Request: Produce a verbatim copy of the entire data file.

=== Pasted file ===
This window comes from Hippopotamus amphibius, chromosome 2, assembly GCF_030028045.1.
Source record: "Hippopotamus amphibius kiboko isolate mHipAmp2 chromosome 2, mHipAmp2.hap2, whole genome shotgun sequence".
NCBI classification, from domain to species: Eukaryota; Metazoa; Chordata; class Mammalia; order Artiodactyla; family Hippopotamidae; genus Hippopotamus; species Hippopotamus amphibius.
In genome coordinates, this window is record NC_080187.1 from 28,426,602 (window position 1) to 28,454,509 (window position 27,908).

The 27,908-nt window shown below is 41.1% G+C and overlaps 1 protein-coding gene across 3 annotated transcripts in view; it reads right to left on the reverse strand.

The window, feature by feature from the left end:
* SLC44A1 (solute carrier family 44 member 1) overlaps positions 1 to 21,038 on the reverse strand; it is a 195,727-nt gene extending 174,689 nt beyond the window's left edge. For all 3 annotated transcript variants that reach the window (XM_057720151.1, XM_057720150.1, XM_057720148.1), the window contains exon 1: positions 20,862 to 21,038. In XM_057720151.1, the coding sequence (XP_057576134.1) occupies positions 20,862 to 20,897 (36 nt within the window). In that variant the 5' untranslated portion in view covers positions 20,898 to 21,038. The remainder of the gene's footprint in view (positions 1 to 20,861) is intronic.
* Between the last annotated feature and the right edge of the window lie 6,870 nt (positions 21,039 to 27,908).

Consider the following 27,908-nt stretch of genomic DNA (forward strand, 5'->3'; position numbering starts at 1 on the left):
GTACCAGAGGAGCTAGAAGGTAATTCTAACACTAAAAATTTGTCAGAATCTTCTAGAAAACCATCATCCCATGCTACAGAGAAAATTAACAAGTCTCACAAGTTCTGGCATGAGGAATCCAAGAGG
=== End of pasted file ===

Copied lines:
This window comes from Hippopotamus amphibius, chromosome 2, assembly GCF_030028045.1.
Source record: "Hippopotamus amphibius kiboko isolate mHipAmp2 chromosome 2, mHipAmp2.hap2, whole genome shotgun sequence".
NCBI classification, from domain to species: Eukaryota; Metazoa; Chordata; class Mammalia; order Artiodactyla; family Hippopotamidae; genus Hippopotamus; species Hippopotamus amphibius.
In genome coordinates, this window is record NC_080187.1 from 28,426,602 (window position 1) to 28,454,509 (window position 27,908).

The 27,908-nt window shown below is 41.1% G+C and overlaps 1 protein-coding gene across 3 annotated transcripts in view; it reads right to left on the reverse strand.

The window, feature by feature from the left end:
* SLC44A1 (solute carrier family 44 member 1) overlaps positions 1 to 21,038 on the reverse strand; it is a 195,727-nt gene extending 174,689 nt beyond the window's left edge. For all 3 annotated transcript variants that reach the window (XM_057720151.1, XM_057720150.1, XM_057720148.1), the window contains exon 1: positions 20,862 to 21,038. In XM_057720151.1, the coding sequence (XP_057576134.1) occupies positions 20,862 to 20,897 (36 nt within the window). In that variant the 5' untranslated portion in view covers positions 20,898 to 21,038. The remainder of the gene's footprint in view (positions 1 to 20,861) is intronic.
* Between the last annotated feature and the right edge of the window lie 6,870 nt (positions 21,039 to 27,908).

Consider the following 27,908-nt stretch of genomic DNA (forward strand, 5'->3'; position numbering starts at 1 on the left):
GTACCAGAGGAGCTAGAAGGTAATTCTAACACTAAAAATTTGTCAGAATCTTCTAGAAAACCATCATCCCATGCTACAGAGAAAATTAACAAGTCTCACAAGTTCTGGCATGAGGAATCCAAGAGG